MILLBURN, N.J. (Stockpickr) -- My investment strategy seeks out stocks that are cheap relative to their growth rate -- referred to as growth at a reasonable price, or GARP. To that end, I seek out stocks that are selling at low price-earnings-to-growth, or PEG, ratios.
The price-to-earnings, or P/E, ratio is a measure of risk. It calculates the multiple of earnings an investor is willing to pay. The higher the multiple, the greater the stock price will react to changes in earnings per share. A stock sporting a lower multiple is considered safer because of the lesser impact that earnings has upon stock price. Lower-P/E stocks tend to compensate investors by paying dividends.
Back in May, I recommended four reasonably price stocks. Since that date, the S&P 500 is down over 5%. Of the four stocks, only one is down -- FedEd (FDX), which shed 9.2%. The rest have seen positive returns: Apple (AAPL) is up 15.1%, Ralph Lauren (RL) is up 9.6%, and Buffalo Wild Wings (BWLD) is up 6.4%.
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Another part of my strategy is to avoid stocks with high PEG ratios as those tend to be overpriced, be priced for perfection (that is, they leave no room for error) and invite too much risk into one's portfolio. In July, I recommended avoiding (or shorting) five stocks with high PEG ratios
. With the S&P down about 4.5% since then, Amazon (AMZN)
is down 8.6%, Fortinet (FTNT)
is down about 11.1%, Dolby Labs (DLB)
is down 20.7%, Salesforce (CRM)
is down 21.3%, and SodaStream (SODA)
is off 59.6%.
Now I'm taking my research one step further by combining PEG with beta. Beta is the sensitivity of a stock's price to that of the market portfolio. Most people use the S&P 500 as a proxy for the market portfolio.
Why use beta? Beta is a measure of market risk. I am concerned that the broad markets are stuck in an endless series of intertwined economic do-loops with a risk that they progress to a never-ending condition. A "do-loop" is a term used by computer programmers to describe repetitive tasks that are supposed to terminate upon a certain condition being satisfied. But a programming flaw could produce a never-ending do-loop that hangs the program up and could potentially cause a system crash.
Here are some of the seemingly endless economic do-loops that we're currently facing:
1. The Euro Debt Do-Loop
: Every time we seem to arrive at a solution to the problems in the eurozone, we go back to the beginning. It started with Spain. Then it went to Greece. Then to Italy. Now back to Spain. Will it ever end?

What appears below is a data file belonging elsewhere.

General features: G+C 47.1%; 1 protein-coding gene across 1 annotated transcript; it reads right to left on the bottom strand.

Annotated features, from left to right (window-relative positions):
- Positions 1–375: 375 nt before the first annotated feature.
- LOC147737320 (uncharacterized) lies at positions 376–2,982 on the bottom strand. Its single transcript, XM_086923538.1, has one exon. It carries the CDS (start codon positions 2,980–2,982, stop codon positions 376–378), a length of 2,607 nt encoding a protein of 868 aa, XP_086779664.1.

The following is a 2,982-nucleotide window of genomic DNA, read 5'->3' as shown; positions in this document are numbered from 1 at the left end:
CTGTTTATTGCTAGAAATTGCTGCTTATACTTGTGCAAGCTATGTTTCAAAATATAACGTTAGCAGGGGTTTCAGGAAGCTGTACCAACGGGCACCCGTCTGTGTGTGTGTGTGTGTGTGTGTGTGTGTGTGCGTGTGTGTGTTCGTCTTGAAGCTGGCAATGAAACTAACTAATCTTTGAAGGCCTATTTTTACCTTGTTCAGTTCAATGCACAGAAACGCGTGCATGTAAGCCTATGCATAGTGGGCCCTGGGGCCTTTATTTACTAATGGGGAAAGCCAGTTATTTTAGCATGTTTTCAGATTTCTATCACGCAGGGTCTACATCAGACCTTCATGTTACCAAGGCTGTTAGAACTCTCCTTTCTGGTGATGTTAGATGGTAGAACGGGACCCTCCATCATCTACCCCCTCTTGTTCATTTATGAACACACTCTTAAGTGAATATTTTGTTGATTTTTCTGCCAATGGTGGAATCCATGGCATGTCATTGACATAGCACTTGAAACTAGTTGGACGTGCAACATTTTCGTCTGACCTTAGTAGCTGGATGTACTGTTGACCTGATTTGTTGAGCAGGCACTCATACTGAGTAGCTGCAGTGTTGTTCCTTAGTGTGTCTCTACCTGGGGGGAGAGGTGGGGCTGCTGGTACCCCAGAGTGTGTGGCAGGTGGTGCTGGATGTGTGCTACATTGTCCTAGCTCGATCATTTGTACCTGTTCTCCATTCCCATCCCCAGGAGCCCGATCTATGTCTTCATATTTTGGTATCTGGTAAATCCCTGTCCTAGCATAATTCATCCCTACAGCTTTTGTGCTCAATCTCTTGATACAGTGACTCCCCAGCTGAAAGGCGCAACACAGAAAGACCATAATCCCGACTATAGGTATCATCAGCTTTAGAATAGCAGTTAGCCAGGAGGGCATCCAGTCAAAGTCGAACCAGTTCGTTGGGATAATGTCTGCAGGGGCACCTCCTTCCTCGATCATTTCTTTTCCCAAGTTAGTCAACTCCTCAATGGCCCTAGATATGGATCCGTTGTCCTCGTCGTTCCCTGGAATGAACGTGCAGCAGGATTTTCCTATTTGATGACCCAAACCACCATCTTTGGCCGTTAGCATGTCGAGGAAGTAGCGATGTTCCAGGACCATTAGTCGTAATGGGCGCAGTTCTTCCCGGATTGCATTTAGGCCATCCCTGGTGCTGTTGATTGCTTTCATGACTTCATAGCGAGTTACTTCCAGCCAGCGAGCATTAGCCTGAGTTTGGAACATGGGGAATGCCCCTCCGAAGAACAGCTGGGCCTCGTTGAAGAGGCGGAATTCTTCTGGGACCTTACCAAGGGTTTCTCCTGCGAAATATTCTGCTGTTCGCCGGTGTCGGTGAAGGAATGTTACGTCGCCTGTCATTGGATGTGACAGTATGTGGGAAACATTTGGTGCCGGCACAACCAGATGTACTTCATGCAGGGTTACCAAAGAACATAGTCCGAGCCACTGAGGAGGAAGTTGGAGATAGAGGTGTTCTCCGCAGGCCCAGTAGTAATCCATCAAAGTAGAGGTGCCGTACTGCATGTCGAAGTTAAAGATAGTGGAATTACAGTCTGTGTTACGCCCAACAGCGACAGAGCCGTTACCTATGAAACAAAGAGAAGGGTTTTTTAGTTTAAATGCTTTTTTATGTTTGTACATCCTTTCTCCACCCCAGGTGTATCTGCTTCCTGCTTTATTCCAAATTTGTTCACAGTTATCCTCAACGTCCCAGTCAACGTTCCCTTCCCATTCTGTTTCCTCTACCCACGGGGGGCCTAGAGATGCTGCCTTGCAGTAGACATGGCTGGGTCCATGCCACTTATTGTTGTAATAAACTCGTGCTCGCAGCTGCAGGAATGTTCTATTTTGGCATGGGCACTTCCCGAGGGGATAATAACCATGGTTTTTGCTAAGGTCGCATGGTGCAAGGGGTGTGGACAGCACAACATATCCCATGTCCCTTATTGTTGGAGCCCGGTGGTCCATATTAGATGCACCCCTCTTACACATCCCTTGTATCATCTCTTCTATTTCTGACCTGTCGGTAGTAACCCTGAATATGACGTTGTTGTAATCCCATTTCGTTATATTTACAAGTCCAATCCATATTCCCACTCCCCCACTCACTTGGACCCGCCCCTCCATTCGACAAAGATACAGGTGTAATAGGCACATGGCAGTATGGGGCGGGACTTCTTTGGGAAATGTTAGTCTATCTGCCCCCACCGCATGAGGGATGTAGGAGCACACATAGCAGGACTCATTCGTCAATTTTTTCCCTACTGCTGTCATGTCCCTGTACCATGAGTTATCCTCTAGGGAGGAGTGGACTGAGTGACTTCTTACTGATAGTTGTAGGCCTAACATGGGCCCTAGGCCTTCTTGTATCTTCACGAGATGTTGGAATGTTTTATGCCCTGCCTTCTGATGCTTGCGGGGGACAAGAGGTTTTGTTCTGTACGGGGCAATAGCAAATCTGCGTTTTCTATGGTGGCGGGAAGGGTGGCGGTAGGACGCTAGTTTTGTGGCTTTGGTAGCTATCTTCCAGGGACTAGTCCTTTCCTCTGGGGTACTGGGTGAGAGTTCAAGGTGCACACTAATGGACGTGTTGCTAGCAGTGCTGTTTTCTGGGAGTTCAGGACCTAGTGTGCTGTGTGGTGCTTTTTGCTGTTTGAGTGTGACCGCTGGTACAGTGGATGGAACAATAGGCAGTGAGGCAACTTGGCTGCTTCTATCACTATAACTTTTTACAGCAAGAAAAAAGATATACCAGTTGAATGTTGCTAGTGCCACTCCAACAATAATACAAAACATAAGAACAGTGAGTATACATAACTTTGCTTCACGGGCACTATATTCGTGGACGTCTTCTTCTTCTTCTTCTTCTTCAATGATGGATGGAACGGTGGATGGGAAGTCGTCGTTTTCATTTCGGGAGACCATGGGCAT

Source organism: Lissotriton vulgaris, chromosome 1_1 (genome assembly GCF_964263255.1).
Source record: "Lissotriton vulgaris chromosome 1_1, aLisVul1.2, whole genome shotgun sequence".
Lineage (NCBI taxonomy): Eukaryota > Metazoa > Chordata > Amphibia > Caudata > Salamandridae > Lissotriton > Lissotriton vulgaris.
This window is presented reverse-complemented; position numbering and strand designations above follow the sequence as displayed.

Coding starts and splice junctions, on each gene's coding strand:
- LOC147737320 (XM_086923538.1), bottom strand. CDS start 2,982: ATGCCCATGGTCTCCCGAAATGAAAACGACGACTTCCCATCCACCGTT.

2. The Technical Do-Loop
: The S&P 500 is within a few points of where it stood on Aug. 31, Oct. 20 and just about a year ago. It seems that we have gone absolutely nowhere, in an endless market do-loop -- though we have traveled far and wide in the intervening periods between those dates. The only true winners have been the stock pickers who've been able to identify the right stocks and the brokers who have racked up huge commissions along the way.
3. The Capital Hill Do-Loop
: We suffered through the period leading up to the extension of the debt ceiling on Aug. 2. Now we have to relive this with the painful negotiations of the Super Committee. How many people will worry about another credit downgrade of the U.S. once the Super Committee comes to an agreement?
4. The Daily Futures Do-Loop
. U.S. index futures head lower after the U.S. market close, reverse into the evening, tank when Europe opens, rebound after the morning U.S. economic or earnings data is released, sell off into the European close -- and then comes the wild card, the U.S. close.
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So now, taking all of this into consideration, I am seeking companies with low risk relative to the overall markets that still exhibit reasonable prices relative to levels of earnings growth. I screened for stocks with raw beta of less than 1, PEG ratios of less than 1 and market capitalizations of more than $500 million. From the output, I ranked the stocks according to the sum of the raw beta plus the PEG ratio and analyzed each company from a fundamental perspective.
Let's take a closer look at five stocks that I consider excellent value opportunities
as we look ahead to the next year.